British Theatre, Volume 11

Front Cover
J. Bell, 1791 - English drama
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Page 47 - Hence, loathed Melancholy, Of Cerberus and blackest Midnight born In Stygian cave forlorn 'Mongst horrid shapes, and shrieks, and sights unholy ! Find out some uncouth cell, Where brooding Darkness spreads his jealous wings, And the night-raven sings ; There, under ebon shades and low-browed rocks, As ragged as thy locks, In dark Cimmerian desert ever dwell.
Page 48 - Euphrosyne, And by men, heart-easing Mirth, Whom lovely Venus at a birth With two sister Graces more To ivy-crowned Bacchus bore...
Page 17 - But their way Lies through the perplexed paths of this drear wood, The nodding horror of whose shady brows Threats the forlorn and wandering passenger...
Page 31 - Virtue could see to do what virtue would By her own radiant light, though sun and moon Were in the flat sea sunk. And Wisdom's self Oft seeks to sweet retired solitude ; Where, with her best nurse, Contemplation, She plumes her feathers, and lets grow her wings, That in the various bustle of resort Were all too ruffled, and sometimes impair'd. He that has light within his own clear breast, May sit i...
Page 60 - Yet should I try, the uncontrolled worth Of this pure cause would kindle my rapt spirits To such a flame of sacred vehemence...
Page 23 - My best guide now : methought it was the sound Of riot and ill-managed merriment, Such as the jocund flute, or gamesome pipe, Stirs up among the loose unletter'd hinds, When, for their teeming flocks, and granges full, In wanton dance they praise the bounteous Pan, And thank the gods amiss.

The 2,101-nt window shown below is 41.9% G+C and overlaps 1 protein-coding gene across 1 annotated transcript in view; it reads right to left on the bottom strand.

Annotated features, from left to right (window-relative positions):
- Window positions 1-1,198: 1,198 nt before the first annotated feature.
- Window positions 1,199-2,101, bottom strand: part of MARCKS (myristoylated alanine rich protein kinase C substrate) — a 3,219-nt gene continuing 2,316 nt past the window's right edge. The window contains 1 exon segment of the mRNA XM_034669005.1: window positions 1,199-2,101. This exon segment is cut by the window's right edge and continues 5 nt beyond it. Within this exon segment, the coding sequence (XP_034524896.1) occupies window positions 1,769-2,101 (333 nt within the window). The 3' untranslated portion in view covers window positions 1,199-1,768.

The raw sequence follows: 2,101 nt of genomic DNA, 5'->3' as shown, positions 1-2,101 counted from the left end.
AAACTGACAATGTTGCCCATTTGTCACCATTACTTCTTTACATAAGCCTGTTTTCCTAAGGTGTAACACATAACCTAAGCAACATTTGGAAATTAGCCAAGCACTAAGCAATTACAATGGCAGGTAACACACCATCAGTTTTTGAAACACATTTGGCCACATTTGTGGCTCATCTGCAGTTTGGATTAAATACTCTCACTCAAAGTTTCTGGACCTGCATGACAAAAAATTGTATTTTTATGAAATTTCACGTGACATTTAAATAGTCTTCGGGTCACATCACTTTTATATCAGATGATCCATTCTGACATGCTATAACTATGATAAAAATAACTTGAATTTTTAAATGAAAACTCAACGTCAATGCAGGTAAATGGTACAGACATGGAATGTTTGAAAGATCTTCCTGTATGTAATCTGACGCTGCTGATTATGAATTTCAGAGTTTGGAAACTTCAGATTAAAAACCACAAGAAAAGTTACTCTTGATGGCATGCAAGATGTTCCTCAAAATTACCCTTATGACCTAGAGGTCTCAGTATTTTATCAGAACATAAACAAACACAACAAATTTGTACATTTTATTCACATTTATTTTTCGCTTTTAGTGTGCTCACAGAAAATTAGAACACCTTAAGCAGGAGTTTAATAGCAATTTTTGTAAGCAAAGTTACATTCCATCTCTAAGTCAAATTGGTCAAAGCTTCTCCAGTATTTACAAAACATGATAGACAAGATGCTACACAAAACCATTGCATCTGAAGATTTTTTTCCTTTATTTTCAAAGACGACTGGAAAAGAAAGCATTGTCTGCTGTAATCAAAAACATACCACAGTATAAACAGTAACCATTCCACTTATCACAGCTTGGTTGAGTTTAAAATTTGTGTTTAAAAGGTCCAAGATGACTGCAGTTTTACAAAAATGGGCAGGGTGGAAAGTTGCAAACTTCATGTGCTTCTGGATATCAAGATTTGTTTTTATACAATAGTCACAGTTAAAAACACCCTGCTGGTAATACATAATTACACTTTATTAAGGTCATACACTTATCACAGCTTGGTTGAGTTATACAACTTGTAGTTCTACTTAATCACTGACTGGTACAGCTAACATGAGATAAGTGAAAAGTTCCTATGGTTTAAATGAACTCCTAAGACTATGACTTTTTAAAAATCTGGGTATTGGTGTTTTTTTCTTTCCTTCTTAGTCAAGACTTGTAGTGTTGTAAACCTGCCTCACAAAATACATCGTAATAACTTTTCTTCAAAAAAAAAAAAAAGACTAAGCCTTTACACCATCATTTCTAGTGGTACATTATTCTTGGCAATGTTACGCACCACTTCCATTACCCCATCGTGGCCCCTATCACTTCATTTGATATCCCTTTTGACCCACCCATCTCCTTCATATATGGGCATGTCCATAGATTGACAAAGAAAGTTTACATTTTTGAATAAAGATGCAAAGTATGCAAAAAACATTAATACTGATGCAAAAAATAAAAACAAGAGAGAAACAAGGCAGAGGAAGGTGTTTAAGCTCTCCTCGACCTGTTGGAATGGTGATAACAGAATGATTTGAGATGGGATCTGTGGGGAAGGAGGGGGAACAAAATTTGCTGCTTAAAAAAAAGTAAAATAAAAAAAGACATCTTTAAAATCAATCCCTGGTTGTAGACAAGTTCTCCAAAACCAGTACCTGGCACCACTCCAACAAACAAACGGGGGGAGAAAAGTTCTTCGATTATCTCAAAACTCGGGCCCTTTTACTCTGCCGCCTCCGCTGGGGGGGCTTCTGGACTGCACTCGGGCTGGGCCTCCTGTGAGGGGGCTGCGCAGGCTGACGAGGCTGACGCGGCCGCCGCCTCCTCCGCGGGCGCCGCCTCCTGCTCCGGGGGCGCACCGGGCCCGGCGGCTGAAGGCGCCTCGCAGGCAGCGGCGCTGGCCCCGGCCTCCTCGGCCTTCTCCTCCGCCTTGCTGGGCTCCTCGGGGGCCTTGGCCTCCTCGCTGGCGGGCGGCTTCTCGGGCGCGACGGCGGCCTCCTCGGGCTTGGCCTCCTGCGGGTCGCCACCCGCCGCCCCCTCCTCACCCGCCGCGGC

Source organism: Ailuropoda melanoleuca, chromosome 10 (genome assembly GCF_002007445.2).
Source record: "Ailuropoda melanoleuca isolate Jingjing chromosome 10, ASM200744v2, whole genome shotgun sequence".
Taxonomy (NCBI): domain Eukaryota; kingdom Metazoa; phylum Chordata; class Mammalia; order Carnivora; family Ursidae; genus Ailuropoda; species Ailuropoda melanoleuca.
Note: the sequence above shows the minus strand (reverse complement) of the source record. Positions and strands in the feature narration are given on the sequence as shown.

Page 48 - Haste thee, nymph, and bring with thee Jest, and youthful Jollity, Quips, and cranks,* and wanton* wiles, Nods, and becks, and wreathed smiles, Such as hang on Hebe's cheek, And love to live in dimple sleek; Sport that wrinkled Care derides, And Laughter holding both his sides. Come,- and trip it as you go On the light fantastic toe...
Page 67 - All amidst the gardens fair Of Hesperus and his daughters three That sing about the golden tree. Along the crisped shades and bowers Revels the spruce and jocund Spring; The Graces and the rosy-bosom'd Hours Thither all their bounties bring...
Page 56 - Wherefore did Nature pour her bounties forth With such a full and unwithdrawing hand, Covering the earth with odours, fruits and flocks, Thronging the seas with spawn innumerable, But all to please, and sate the curious taste...
Page 34 - So dear to Heaven is saintly chastity, that, when a soul is found sincerely so, a thousand. liveried angels lackey her, driving far off each thing of sin and guilt, and, in clear dream and solemn vision, tell her of things that no gross ear can hear...

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